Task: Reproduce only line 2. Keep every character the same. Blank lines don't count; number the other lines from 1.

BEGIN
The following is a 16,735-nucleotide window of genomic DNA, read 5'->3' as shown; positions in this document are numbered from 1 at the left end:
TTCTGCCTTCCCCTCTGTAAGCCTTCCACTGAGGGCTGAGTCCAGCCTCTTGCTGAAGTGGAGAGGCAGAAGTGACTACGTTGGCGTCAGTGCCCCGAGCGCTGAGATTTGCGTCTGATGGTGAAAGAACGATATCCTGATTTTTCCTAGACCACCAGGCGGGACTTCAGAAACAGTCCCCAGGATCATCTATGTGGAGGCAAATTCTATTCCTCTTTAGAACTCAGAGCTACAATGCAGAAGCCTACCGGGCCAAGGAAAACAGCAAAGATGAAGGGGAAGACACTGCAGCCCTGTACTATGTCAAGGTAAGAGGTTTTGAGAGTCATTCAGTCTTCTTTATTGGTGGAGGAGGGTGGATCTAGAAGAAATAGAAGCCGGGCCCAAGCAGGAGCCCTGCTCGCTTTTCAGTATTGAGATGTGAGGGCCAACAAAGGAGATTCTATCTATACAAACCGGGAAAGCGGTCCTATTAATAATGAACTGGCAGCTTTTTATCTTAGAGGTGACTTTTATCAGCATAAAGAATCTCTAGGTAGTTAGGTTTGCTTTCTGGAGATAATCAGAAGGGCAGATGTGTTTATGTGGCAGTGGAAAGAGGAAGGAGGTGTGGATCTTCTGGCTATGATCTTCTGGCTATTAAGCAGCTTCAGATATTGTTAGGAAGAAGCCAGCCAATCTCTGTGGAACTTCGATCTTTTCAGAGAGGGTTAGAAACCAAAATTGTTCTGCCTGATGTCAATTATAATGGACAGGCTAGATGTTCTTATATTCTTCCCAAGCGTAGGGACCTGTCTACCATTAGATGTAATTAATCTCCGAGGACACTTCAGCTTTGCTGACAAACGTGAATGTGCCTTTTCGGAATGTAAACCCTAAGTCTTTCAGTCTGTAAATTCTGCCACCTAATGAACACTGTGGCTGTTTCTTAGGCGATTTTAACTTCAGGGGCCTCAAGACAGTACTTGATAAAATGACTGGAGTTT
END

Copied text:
TTCTGCCTTCCCCTCTGTAAGCCTTCCACTGAGGGCTGAGTCCAGCCTCTTGCTGAAGTGGAGAGGCAGAAGTGACTACGTTGGCGTCAGTGCCCCGAGCGCTGAGATTTGCGTCTGATGGTGAAAGAACGATATCCTGATTTTTCCTAGACCACCAGGCGGGACTTCAGAAACAGTCCCCAGGATCATCTATGTGGAGGCAAATTCTATTCCTCTTTAGAACTCAGAGCTACAATGCAGAAGCCTACCGGGCCAAGGAAAACAGCAAAGATGAAGGGGAAGACACTGCAGCCCTGTACTATGTCAAGGTAAGAGGTTTTGAGAGTCATTCAGTCTTCTTTATTGGTGGAGGAGGGTGGATCTAGAAGAAATAGAAGCCGGGCCCAAGCAGGAGCCCTGCTCGCTTTTCAGTATTGAGATGTGAGGGCCAACAAAGGAGATTCTATCTATACAAACCGGGAAAGCGGTCCTATTAATAATGAACTGGCAGCTTTTTATCTTAGAGGTGACTTTTATCAGCATAAAGAATCTCTAGGTAGTTAGGTTTGCTTTCTGGAGATAATCAGAAGGGCAGATGTGTTTATGTGGCAGTGGAAAGAGGAAGGAGGTGTGGATCTTCTGGCTATGATCTTCTGGCTATTAAGCAGCTTCAGATATTGTTAGGAAGAAGCCAGCCAATCTCTGTGGAACTTCGATCTTTTCAGAGAGGGTTAGAAACCAAAATTGTTCTGCCTGATGTCAATTATAATGGACAGGCTAGATGTTCTTATATTCTTCCCAAGCGTAGGGACCTGTCTACCATTAGATGTAATTAATCTCCGAGGACACTTCAGCTTTGCTGACAAACGTGAATGTGCCTTTTCGGAATGTAAACCCTAAGTCTTTCAGTCTGTAAATTCTGCCACCTAATGAACACTGTGGCTGTTTCTTAGGCGATTTTAACTTCAGGGGCCTCAAGACAGTACTTGATAAAATGACTGGAGTTT